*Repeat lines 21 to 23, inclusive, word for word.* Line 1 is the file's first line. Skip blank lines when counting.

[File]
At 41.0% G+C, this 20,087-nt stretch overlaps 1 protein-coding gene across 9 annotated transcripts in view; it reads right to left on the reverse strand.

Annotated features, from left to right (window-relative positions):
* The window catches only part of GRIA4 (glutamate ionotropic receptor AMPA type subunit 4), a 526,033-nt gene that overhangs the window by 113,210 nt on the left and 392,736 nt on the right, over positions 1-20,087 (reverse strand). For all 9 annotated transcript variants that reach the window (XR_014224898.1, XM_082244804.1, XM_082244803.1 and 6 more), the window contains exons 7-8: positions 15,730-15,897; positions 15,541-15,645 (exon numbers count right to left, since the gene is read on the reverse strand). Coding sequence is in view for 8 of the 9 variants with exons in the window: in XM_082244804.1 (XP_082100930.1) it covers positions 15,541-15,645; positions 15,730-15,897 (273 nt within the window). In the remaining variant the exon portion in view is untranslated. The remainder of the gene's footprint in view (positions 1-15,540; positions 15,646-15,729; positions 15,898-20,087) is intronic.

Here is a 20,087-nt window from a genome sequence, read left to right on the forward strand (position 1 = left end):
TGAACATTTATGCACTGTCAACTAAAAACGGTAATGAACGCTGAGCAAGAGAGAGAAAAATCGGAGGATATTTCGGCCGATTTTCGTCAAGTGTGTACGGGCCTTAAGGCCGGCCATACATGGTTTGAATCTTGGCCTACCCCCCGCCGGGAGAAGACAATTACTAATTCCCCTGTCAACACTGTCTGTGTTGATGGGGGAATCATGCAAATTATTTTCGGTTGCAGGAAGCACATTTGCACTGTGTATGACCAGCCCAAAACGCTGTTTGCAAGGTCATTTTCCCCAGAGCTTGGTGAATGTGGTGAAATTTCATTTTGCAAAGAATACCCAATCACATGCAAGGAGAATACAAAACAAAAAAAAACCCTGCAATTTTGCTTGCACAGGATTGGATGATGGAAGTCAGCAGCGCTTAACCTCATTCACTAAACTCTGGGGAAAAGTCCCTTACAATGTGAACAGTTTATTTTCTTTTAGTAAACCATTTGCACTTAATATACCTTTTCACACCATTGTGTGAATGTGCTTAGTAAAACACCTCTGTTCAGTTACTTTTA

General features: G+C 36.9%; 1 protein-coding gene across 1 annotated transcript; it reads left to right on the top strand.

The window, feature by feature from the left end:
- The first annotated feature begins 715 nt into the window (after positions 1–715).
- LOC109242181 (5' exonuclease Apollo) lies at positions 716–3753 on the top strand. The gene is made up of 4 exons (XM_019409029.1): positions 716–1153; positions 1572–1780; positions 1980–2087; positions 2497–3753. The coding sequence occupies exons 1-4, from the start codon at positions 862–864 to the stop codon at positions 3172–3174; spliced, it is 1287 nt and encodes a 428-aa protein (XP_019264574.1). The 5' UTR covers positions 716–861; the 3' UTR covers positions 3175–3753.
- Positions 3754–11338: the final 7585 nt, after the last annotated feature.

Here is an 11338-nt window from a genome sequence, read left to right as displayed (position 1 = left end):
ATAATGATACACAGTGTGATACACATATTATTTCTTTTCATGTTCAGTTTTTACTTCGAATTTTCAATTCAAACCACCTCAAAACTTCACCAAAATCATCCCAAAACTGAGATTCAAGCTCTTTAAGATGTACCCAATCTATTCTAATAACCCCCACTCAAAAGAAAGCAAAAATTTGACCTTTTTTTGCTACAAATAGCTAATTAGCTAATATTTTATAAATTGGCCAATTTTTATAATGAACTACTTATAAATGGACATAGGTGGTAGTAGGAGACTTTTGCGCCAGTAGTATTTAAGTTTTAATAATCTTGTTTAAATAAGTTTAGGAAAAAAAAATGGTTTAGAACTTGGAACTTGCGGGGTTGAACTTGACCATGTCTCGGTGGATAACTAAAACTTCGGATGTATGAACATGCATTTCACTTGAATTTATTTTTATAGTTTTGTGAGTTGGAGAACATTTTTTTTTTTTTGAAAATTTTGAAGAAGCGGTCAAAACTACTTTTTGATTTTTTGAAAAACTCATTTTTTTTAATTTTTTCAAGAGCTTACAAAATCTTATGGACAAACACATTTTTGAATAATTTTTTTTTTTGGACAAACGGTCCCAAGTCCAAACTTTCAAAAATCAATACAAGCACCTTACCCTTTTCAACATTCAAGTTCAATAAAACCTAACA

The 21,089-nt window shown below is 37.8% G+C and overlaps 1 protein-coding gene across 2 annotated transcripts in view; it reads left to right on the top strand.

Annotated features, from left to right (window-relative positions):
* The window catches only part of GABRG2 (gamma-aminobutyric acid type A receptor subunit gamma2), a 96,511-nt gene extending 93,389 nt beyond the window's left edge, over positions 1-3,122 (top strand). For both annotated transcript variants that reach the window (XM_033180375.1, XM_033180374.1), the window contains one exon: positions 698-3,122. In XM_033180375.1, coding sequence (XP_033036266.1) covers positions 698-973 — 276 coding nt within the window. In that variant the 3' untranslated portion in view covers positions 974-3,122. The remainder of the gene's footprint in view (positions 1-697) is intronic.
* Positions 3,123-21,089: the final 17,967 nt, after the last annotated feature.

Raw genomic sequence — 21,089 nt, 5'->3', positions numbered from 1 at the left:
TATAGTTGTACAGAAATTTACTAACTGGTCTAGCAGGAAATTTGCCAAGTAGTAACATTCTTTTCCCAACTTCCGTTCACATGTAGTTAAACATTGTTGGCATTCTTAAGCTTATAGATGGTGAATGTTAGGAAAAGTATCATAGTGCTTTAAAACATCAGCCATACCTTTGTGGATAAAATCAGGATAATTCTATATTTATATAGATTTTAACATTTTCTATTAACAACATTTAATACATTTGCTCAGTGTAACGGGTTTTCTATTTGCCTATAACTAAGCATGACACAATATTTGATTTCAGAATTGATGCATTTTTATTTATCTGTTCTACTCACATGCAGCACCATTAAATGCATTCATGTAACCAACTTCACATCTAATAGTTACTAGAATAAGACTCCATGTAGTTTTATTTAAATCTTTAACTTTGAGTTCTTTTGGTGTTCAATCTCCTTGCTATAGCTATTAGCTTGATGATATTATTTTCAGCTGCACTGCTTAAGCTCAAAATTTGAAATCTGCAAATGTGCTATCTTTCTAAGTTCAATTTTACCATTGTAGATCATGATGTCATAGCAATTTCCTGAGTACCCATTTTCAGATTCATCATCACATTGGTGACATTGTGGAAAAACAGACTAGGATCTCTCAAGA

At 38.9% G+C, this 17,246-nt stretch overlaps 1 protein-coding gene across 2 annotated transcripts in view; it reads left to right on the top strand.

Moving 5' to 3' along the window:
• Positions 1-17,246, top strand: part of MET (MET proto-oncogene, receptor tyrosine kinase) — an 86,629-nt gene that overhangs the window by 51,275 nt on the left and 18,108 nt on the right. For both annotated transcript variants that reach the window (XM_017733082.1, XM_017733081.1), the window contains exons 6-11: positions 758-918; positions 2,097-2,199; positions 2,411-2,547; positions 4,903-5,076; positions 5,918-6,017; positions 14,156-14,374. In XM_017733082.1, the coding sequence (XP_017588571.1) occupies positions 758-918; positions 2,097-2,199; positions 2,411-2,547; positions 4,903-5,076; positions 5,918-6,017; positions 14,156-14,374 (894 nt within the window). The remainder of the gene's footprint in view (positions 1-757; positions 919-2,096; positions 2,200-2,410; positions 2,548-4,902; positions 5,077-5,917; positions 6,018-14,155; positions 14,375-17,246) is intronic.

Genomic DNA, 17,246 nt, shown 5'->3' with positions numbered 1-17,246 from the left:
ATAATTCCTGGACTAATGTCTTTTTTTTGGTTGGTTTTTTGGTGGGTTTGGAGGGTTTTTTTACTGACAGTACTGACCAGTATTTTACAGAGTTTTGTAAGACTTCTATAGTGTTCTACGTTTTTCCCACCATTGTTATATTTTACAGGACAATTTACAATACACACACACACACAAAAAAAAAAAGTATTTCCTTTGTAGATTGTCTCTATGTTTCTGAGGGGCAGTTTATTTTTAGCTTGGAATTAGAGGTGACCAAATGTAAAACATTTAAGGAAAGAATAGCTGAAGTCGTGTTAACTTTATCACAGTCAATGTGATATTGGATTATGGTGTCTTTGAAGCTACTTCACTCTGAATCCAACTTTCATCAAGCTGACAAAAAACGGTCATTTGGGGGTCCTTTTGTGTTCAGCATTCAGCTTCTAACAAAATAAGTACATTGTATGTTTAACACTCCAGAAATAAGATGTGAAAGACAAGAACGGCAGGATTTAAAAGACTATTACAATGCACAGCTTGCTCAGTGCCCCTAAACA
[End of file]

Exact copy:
• Positions 1-17,246, top strand: part of MET (MET proto-oncogene, receptor tyrosine kinase) — an 86,629-nt gene that overhangs the window by 51,275 nt on the left and 18,108 nt on the right. For both annotated transcript variants that reach the window (XM_017733082.1, XM_017733081.1), the window contains exons 6-11: positions 758-918; positions 2,097-2,199; positions 2,411-2,547; positions 4,903-5,076; positions 5,918-6,017; positions 14,156-14,374. In XM_017733082.1, the coding sequence (XP_017588571.1) occupies positions 758-918; positions 2,097-2,199; positions 2,411-2,547; positions 4,903-5,076; positions 5,918-6,017; positions 14,156-14,374 (894 nt within the window). The remainder of the gene's footprint in view (positions 1-757; positions 919-2,096; positions 2,200-2,410; positions 2,548-4,902; positions 5,077-5,917; positions 6,018-14,155; positions 14,375-17,246) is intronic.

Genomic DNA, 17,246 nt, shown 5'->3' with positions numbered 1-17,246 from the left:
ATAATTCCTGGACTAATGTCTTTTTTTTGGTTGGTTTTTTGGTGGGTTTGGAGGGTTTTTTTACTGACAGTACTGACCAGTATTTTACAGAGTTTTGTAAGACTTCTATAGTGTTCTACGTTTTTCCCACCATTGTTATATTTTACAGGACAATTTACAATACACACACACACACAAAAAAAAAAAGTATTTCCTTTGTAGATTGTCTCTATGTTTCTGAGGGGCAGTTTATTTTTAGCTTGGAATTAGAGGTGACCAAATGTAAAACATTTAAGGAAAGAATAGCTGAAGTCGTGTTAACTTTATCACAGTCAATGTGATATTGGATTATGGTGTCTTTGAAGCTACTTCACTCTGAATCCAACTTTCATCAAGCTGACAAAAAACGGTCATTTGGGGGTCCTTTTGTGTTCAGCATTCAGCTTCTAACAAAATAAGTACATTGTATGTTTAACACTCCAGAAATAAGATGTGAAAGACAAGAACGGCAGGATTTAAAAGACTATTACAATGCACAGCTTGCTCAGTGCCCCTAAACA